Euro 2012 has coincided with some police forces conducting domestic abuse awareness raising campaigns.
It appears that England’s results - whether loss or win - can cause reports of violence in the family home to spike - with some parts of the country seeing up to 80 per cent rise.
Awareness raising isn’t exactly unwelcome action by the police but it is not half as useful as just making sure they have the powers and resources to remove perpetrators from the family home.
Sadly these powers are only a pilot in some parts of the country.
And as domestic abuse charities have pointed out, while the abuse may get worse during football championships it is a day to day feature of some family lives.
It also needs pointing out that not all abuse involves physical violence and this can be just as corrosive in its impacts on relationships and children’s outcomes.
A truly horrible example we were involved in responding to involved children whose school was concerned about their late attendance and poor behaviour in class.
Mum’s parenting was blamed and the family were referred to us. After a few weeks of trying to support her on “creating boundaries” she disclosed to us that her partner would start blazing rows if she refused to perform certain sex acts, meaning that the children often had a traumatic night before school.
This type of abuse leaves no visible marks and is only disclosed to us after weeks or months of building a relationship with a family. Often family members may not interpret it as abuse because it has not involved physical violence.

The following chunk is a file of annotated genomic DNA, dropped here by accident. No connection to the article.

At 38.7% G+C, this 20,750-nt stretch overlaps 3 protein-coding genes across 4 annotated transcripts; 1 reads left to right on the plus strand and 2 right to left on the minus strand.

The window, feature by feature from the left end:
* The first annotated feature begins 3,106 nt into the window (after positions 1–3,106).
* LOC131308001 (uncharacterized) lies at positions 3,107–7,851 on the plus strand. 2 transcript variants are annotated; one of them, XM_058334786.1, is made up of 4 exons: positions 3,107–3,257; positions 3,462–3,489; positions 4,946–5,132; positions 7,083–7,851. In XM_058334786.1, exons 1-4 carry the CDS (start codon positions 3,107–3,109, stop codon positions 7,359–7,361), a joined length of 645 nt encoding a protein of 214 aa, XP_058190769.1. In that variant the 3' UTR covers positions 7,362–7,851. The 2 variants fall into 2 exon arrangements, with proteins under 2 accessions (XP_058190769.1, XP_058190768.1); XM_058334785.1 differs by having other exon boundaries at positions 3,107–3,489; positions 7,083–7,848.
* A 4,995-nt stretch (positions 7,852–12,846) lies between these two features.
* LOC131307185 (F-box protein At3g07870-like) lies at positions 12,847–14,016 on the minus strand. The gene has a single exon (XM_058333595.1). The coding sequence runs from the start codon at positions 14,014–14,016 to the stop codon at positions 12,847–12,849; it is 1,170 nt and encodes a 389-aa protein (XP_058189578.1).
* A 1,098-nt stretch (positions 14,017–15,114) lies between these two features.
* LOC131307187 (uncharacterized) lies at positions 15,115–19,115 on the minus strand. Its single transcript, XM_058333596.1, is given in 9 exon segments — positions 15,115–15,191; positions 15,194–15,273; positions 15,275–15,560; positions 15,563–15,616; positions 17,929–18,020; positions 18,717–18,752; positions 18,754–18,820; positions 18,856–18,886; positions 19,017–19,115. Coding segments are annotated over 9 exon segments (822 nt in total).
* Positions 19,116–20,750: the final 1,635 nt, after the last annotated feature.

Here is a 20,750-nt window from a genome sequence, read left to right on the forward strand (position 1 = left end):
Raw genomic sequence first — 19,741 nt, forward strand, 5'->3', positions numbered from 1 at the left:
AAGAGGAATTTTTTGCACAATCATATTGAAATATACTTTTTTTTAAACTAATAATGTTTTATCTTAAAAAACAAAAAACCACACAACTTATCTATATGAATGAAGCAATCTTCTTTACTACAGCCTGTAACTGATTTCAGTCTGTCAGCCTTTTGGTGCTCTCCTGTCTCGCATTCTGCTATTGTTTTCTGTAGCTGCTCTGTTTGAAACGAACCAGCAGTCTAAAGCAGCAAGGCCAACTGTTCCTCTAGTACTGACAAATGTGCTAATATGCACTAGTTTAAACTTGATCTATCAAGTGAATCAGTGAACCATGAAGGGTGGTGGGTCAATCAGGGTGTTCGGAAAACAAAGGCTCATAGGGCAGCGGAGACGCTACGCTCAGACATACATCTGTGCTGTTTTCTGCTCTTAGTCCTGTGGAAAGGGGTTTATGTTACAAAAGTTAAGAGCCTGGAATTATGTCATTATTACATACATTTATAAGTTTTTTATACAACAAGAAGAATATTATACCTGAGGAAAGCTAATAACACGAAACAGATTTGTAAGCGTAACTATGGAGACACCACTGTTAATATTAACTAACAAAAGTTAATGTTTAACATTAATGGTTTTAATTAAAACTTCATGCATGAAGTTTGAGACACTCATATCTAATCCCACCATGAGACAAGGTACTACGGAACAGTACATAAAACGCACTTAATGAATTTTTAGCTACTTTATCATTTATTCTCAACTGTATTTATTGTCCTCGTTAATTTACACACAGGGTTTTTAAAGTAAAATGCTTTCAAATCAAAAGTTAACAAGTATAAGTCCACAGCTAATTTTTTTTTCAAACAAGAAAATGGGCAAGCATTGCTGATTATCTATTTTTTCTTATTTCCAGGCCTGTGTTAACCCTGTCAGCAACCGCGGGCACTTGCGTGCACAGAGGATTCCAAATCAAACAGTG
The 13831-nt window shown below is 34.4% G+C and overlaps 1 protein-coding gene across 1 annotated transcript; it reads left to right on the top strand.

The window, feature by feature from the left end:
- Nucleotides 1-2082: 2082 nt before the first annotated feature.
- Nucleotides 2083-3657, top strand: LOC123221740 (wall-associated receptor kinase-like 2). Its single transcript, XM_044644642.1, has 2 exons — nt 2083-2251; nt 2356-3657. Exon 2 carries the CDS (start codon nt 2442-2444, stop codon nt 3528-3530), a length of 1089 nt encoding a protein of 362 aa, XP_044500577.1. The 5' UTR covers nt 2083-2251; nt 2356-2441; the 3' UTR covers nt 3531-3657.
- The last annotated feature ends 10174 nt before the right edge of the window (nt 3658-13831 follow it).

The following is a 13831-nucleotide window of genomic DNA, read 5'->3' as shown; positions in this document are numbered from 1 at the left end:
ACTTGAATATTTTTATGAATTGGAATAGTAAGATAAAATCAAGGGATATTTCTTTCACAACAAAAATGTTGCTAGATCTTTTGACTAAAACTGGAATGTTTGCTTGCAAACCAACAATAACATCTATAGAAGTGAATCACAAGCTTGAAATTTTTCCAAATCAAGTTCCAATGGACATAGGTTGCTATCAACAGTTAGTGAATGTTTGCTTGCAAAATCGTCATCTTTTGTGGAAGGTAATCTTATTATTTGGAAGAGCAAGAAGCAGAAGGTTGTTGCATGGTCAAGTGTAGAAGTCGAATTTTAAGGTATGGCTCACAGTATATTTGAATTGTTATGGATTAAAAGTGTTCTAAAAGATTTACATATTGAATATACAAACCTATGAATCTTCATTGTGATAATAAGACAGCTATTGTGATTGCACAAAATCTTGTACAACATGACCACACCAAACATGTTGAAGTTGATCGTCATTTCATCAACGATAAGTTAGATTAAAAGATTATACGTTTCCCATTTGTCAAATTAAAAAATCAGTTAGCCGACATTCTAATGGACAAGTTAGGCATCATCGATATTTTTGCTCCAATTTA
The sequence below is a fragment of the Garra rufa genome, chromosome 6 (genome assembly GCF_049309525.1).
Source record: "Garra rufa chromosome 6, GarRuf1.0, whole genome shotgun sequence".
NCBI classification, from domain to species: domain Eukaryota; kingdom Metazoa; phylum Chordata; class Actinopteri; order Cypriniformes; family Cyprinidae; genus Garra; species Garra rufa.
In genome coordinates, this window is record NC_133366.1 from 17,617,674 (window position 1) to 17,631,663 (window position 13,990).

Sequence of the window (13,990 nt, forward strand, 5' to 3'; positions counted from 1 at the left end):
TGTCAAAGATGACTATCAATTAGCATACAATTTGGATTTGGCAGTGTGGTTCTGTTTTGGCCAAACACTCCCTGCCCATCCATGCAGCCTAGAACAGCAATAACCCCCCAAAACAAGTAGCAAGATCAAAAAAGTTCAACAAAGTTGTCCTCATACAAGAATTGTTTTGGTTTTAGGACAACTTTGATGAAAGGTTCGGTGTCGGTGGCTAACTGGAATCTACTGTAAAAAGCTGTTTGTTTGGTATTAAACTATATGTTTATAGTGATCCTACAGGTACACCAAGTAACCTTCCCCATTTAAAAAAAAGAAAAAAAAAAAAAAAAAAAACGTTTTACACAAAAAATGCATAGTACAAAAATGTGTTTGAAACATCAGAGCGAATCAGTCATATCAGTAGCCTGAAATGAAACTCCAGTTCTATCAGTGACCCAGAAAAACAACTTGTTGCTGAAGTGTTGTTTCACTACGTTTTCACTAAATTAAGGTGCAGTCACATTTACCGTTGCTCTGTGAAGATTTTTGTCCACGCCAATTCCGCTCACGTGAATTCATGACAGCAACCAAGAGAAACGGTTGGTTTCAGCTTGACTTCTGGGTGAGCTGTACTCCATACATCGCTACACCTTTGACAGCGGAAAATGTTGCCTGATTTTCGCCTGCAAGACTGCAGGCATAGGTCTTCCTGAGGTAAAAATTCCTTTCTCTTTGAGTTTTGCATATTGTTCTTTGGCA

Usually it is not the reason why the family have been referred to us. In the case above it was the children’s behaviour and mum’s supposedly poor parenting which resulted in us intervening.
In many cases there is no way the children can be protected unless (usually) mum and children leave the family home. So we work closely with refuges and make applications to the Social Fund to enable the family to resettle.
Yet both refuge services and welfare support including the Social Fund are being cut. At the same time the Government is spending £448 million on DCLG’s Troubled Families Programme.
This makes no sense to us. The TFP is generally a very good thing. But our experience of supporting families tells us if the TFP does a good job of helping families turn their lives around, then more disclosure of all forms of domestic abuse is likely and services must be there to respond to that.
That includes the Home Secretary giving the police more powers and resources to remove perpetrators from family homes. Awareness campaigns are all very well but they need to be backed up by the ability to respond meaningfully to the abuse that is reported.
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